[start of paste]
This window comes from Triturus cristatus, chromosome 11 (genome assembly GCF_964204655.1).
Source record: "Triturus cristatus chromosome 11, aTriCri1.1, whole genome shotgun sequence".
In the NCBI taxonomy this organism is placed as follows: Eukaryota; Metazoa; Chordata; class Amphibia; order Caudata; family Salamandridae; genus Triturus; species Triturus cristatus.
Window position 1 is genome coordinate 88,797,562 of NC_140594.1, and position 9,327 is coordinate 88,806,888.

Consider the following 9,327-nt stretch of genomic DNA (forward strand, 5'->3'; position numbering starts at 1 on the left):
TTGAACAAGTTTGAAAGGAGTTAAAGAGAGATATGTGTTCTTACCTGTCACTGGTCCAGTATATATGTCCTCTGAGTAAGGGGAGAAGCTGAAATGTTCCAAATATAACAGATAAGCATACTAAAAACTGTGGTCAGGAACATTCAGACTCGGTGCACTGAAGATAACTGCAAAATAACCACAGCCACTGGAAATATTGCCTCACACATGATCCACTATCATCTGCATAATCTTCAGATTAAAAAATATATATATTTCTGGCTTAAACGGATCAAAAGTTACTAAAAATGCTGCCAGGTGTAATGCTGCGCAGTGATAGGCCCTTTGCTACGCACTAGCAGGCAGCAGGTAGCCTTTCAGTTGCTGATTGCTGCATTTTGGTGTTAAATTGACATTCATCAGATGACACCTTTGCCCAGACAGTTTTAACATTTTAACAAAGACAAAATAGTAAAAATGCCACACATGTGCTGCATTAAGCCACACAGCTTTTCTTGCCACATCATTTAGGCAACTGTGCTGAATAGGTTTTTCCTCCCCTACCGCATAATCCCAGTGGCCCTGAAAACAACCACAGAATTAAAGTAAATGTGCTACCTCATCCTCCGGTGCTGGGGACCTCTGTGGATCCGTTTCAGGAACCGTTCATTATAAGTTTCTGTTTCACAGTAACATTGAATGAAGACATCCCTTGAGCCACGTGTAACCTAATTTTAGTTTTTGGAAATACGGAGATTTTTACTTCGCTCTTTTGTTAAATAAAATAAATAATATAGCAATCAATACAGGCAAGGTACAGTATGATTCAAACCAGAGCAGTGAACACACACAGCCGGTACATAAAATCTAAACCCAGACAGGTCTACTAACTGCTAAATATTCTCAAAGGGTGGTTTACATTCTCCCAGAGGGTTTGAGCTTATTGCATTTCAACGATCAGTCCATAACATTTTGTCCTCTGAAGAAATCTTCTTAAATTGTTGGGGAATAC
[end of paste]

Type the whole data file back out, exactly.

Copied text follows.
This window comes from Triturus cristatus, chromosome 11 (genome assembly GCF_964204655.1).
Source record: "Triturus cristatus chromosome 11, aTriCri1.1, whole genome shotgun sequence".
In the NCBI taxonomy this organism is placed as follows: Eukaryota; Metazoa; Chordata; class Amphibia; order Caudata; family Salamandridae; genus Triturus; species Triturus cristatus.
Window position 1 is genome coordinate 88,797,562 of NC_140594.1, and position 9,327 is coordinate 88,806,888.

Consider the following 9,327-nt stretch of genomic DNA (forward strand, 5'->3'; position numbering starts at 1 on the left):
TTGAACAAGTTTGAAAGGAGTTAAAGAGAGATATGTGTTCTTACCTGTCACTGGTCCAGTATATATGTCCTCTGAGTAAGGGGAGAAGCTGAAATGTTCCAAATATAACAGATAAGCATACTAAAAACTGTGGTCAGGAACATTCAGACTCGGTGCACTGAAGATAACTGCAAAATAACCACAGCCACTGGAAATATTGCCTCACACATGATCCACTATCATCTGCATAATCTTCAGATTAAAAAATATATATATTTCTGGCTTAAACGGATCAAAAGTTACTAAAAATGCTGCCAGGTGTAATGCTGCGCAGTGATAGGCCCTTTGCTACGCACTAGCAGGCAGCAGGTAGCCTTTCAGTTGCTGATTGCTGCATTTTGGTGTTAAATTGACATTCATCAGATGACACCTTTGCCCAGACAGTTTTAACATTTTAACAAAGACAAAATAGTAAAAATGCCACACATGTGCTGCATTAAGCCACACAGCTTTTCTTGCCACATCATTTAGGCAACTGTGCTGAATAGGTTTTTCCTCCCCTACCGCATAATCCCAGTGGCCCTGAAAACAACCACAGAATTAAAGTAAATGTGCTACCTCATCCTCCGGTGCTGGGGACCTCTGTGGATCCGTTTCAGGAACCGTTCATTATAAGTTTCTGTTTCACAGTAACATTGAATGAAGACATCCCTTGAGCCACGTGTAACCTAATTTTAGTTTTTGGAAATACGGAGATTTTTACTTCGCTCTTTTGTTAAATAAAATAAATAATATAGCAATCAATACAGGCAAGGTACAGTATGATTCAAACCAGAGCAGTGAACACACACAGCCGGTACATAAAATCTAAACCCAGACAGGTCTACTAACTGCTAAATATTCTCAAAGGGTGGTTTACATTCTCCCAGAGGGTTTGAGCTTATTGCATTTCAACGATCAGTCCATAACATTTTGTCCTCTGAAGAAATCTTCTTAAATTGTTGGGGAATAC